New York's long-running Kips Bay Decorator Show House is heading south for the winter. Friday marks the debut of the first-ever , featuring rooms created by 17 A-list designers. The historic 1920s home, Villa Belmonte, will be open to the public through December 19.
“With any project, I like to say that the architecture is the picture and the landscape the frame,” says Fernando Wong, who used Villa Belmonte's 1920s Mediterranean aesthetic to help guide his garden design. The seating area is outfitted with Brown Jordan furniture, sculptures and rugs from The Rug Company’s Perennials collection (launching 2018). “The use of traditionally indoor elements like rugs and art create a cohesive design that offers visitors a glimpse at what they can expect inside,” explains Wong, adding, “To me, outdoor living is the ultimate luxury.”
Designer Ellen Kavanaugh describes her eclectic foyer as “Old Florida meets Emilio Pucci in the 1960s,” combining rustic Southern touches (unpainted bamboo, straw hats, a taxidermy deer head) with vibrant colors, midcentury lighting and a banquette inspired by Gio Ponti. The most notable element, though, is the tropical decoupage covering the walls, which Kavanaugh designed in collaboration with artist Phillip Estlund. The bright pinks and blues of the flowers are echoed in the fabrics, trim and paint used in the seating nook. “I wanted something that would make people smile and feel energized and excited,” says Kavanaugh. “A show house gives you the opportunity to have a lot of fun!”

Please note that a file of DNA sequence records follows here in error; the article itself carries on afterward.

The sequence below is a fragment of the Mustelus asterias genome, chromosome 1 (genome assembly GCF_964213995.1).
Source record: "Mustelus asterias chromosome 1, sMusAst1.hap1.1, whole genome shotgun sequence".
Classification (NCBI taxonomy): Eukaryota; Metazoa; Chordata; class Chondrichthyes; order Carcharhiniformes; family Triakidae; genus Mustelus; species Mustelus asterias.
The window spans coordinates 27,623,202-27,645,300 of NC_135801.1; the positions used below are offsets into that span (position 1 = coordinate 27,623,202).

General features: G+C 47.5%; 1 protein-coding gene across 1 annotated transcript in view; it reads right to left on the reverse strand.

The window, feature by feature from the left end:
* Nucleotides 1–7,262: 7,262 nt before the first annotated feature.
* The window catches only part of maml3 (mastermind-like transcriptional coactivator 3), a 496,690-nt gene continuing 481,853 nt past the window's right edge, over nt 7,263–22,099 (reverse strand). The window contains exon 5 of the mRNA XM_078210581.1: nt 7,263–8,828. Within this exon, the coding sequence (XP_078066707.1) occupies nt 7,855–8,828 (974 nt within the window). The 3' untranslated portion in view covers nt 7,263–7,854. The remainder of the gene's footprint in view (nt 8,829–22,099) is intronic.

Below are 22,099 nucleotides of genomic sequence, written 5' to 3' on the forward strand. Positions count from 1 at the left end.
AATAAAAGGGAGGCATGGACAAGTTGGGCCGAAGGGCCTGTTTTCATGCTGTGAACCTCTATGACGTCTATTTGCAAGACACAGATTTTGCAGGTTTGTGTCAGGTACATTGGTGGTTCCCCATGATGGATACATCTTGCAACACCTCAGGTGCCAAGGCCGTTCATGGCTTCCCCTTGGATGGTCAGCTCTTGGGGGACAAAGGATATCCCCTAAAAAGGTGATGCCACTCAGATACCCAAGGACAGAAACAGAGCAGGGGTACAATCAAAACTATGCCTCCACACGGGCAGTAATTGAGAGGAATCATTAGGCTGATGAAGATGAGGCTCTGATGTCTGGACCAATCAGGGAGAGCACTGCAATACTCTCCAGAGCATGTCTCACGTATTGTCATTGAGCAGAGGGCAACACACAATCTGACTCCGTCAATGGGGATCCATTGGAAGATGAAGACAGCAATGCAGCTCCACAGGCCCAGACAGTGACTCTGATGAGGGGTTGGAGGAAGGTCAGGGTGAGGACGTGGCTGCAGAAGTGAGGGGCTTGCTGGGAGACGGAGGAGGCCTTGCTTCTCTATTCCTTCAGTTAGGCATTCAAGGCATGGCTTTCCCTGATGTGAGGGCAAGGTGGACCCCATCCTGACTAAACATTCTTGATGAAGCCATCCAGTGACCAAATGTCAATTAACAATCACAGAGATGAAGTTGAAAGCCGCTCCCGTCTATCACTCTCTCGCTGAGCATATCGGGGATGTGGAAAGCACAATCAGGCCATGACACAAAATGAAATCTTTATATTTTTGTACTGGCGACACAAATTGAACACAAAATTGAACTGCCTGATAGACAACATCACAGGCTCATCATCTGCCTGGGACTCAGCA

Painted in the most quintessential Palm Beach colors — pink and green, of course — Amanda Lindroth’s dining room takes its cue from the “Orchid Houses” (or “Slat Houses”) traditionally used by Florida’s grand households and hotels to grow and display the delicate flowers all year round. Trellis from Accents of France adorns the walls, while Phillip Jeffries silver tea paper (below the chair rail) “adds a little sparkle,” says Lindroth. The high-low mix of furnishings (like the dramatic Liz O’Brien plaster chandelier paired with Ikea wicker chairs) enhance the “found” look of the room. “We wanted it to have an aged patina, like we just had to dust it off, add a crisp white tablecloth and some new orchids,” Lindroth explains.
New York-based designer Christopher Maya put his own spin on trelliage in the Moroccan-inspired breakfast room, which also features a dramatic upholstered ceiling, custom bookcases and lacquered walls. “When you have a small room like this you can be a little more adventurous,” says Maya, who chose elements of white plaster — the lantern, table and chairs — as foils to the glossy, saturated green and orange hues. “I was thinking of the people who live in this house as people who travel a lot, perhaps through North Africa or Europe, and are certainly very worldly,” Maya explains of the tent-like room’s far-flung influence. “It seems like a fun place to start your day.”
Afraid of mixing metals? With its brushed gold , brass light fixtures, polished pewter-trimmed range hood and stainless steel Viking appliances, Matthew Quinn’s “Palm Beach glam” kitchen will inspire you to take the plunge. Other standouts include the jewel-like La Cornue range (in Quinn’s own custom-designed “” — it's his favorite color, he says) and matching Pyrolave lava stone island extension. The countertops, by Cambria in the Annicca Matte finish, are white quartz with gold flecks that pick up on the room's metallic theme. Instead of doing a wood ceiling, Quinn opted to use a pendant light fixture from Natasha Baradaran that throws a graphic pattern when lit. "It does the same sort of thing as a wood ceiling, but it's more glamorous," says Quinn.